Morgan Stanley

Morgan Stanley Wealth Unit Opens 2015 Strong

Morgan Stanley reported a stronger-than-expected first quarter, as the investment bank’s wealth management unit reported record profits and revenue over the past year.

Morgan Stanley’s CEO James Gorman called the results “our strongest quarter in many years,” citing improved performance across most areas of the firm. Overall, the Wall Street firm reported net income of $2.31 billion, up 39 percent from the $1.4 billion reported a year ago. The reported profits of $1.14 per diluted share beat analysts predictions by $0.36, according to Seeking Alpha.

Revenues for the investment bank also beat analysts expectations, hitting $9.9 billion in the first quarter compared to $9.0 billion in revenues reported a year prior.

Morgan Stanley’s wealth management unit hit several record highs in the quarter, including for net income, revenue and pre-tax margin. The unit earned a record high of $855 million in pre-tax income, up from the $686 million reported in January 2014. Revenue also rose 5 percent in the first quarter, climbing to a record $3.8 billion.

Wealth management also reported a record pre-tax profit margin of 22 percent, compared to 19 percent reported a year ago and in the fourth quarter. The quarter’s results are in line with the firm’s previously stated goals of hitting a 22 to 25 percent profit margin in the wealth management business. 

The firm reported record high overall client assets of $2.047 trillion, up slightly from last quarter’s $2.03 trillion. Fee-based asset flows were down for the first quarter at $13.3 billion, compared to the $19 billion reported a year ago and $20 billion last quarter. Client assets in fee-based accounts increased 11 percent over the past year to $803 billion.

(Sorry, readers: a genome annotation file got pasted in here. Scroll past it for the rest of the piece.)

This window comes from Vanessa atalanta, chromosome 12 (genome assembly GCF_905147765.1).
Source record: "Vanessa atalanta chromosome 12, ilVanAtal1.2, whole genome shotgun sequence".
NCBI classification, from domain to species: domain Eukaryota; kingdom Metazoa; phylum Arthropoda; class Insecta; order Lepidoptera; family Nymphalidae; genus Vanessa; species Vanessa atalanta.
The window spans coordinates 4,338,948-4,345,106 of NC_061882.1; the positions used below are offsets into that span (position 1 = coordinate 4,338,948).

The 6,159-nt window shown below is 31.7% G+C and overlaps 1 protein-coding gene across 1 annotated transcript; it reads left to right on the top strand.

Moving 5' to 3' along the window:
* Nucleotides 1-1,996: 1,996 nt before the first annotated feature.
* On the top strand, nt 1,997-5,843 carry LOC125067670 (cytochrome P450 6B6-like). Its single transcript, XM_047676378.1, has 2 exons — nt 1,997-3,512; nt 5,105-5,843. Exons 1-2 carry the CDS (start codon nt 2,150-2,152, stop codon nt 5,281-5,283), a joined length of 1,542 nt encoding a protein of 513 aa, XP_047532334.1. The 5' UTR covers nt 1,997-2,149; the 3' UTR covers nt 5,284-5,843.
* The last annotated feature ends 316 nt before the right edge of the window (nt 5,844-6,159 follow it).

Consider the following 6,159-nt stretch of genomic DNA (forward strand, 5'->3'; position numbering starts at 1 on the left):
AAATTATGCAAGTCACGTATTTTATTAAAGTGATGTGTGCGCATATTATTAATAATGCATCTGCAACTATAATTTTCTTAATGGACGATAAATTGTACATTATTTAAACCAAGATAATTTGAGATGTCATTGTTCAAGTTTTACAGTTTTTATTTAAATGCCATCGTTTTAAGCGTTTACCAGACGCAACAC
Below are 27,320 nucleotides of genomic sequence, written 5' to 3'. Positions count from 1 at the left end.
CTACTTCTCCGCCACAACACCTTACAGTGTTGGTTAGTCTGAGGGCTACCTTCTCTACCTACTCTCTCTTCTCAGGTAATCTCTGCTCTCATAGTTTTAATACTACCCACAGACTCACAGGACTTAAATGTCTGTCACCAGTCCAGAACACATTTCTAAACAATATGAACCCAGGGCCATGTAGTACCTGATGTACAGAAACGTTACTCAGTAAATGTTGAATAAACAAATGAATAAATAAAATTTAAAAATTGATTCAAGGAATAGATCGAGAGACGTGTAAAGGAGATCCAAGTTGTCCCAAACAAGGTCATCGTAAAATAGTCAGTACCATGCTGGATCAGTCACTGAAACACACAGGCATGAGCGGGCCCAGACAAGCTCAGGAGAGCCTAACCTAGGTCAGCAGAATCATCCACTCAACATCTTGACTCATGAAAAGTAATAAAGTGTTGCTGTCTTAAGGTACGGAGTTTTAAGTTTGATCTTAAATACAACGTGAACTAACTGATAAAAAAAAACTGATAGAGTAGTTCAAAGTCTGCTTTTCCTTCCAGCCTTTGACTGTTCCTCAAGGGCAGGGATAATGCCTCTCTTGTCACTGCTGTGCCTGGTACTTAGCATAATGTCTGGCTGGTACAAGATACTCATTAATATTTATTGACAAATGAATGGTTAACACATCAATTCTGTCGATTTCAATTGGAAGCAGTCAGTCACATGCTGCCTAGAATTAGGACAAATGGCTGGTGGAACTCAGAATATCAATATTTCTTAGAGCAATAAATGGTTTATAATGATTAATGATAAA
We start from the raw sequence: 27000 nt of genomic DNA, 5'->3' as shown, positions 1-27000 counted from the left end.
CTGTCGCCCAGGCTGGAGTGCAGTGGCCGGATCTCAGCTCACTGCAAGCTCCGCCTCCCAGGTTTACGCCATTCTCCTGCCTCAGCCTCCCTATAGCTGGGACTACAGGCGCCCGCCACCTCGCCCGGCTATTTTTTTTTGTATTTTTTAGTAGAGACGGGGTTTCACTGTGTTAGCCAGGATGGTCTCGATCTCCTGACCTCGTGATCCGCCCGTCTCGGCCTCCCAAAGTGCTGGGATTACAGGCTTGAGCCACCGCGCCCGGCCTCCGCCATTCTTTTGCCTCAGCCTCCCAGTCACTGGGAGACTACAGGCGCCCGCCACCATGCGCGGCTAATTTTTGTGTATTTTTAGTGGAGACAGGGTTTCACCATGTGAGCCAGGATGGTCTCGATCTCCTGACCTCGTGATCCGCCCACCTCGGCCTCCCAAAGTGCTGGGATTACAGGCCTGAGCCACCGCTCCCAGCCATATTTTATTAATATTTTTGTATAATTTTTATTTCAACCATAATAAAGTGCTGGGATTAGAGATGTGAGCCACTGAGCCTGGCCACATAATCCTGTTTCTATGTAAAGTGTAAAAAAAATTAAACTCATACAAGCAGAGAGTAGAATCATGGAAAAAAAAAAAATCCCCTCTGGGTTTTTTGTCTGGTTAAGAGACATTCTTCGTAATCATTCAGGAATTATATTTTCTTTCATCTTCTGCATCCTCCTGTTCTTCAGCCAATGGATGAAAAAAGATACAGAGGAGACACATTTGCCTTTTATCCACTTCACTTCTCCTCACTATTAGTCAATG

The record-breaking quarter came amid a loss of 161 advisors. Morgan Stanley’s now 15,915 advisors earned annualized revenues of $959,000 each and had about $129 million in assets under management per advisor.

Morgan Stanley’s outgoing chief financial officer Ruth Porat sounded off on the regulatory environment the investment bank has experienced over the last several years, calling for a “time out” to digest and assess which regulatory changes are working out and which are not.

Additionally, she said she did not expect the Department of Labor's fiduciary proposal to have a meaningful impact on business, although added that the firm could see changes in activity and higher compliance costs related to the rulemaking. Morgan Stanley plans to comment on the proposal during the ongoing 75-day window.

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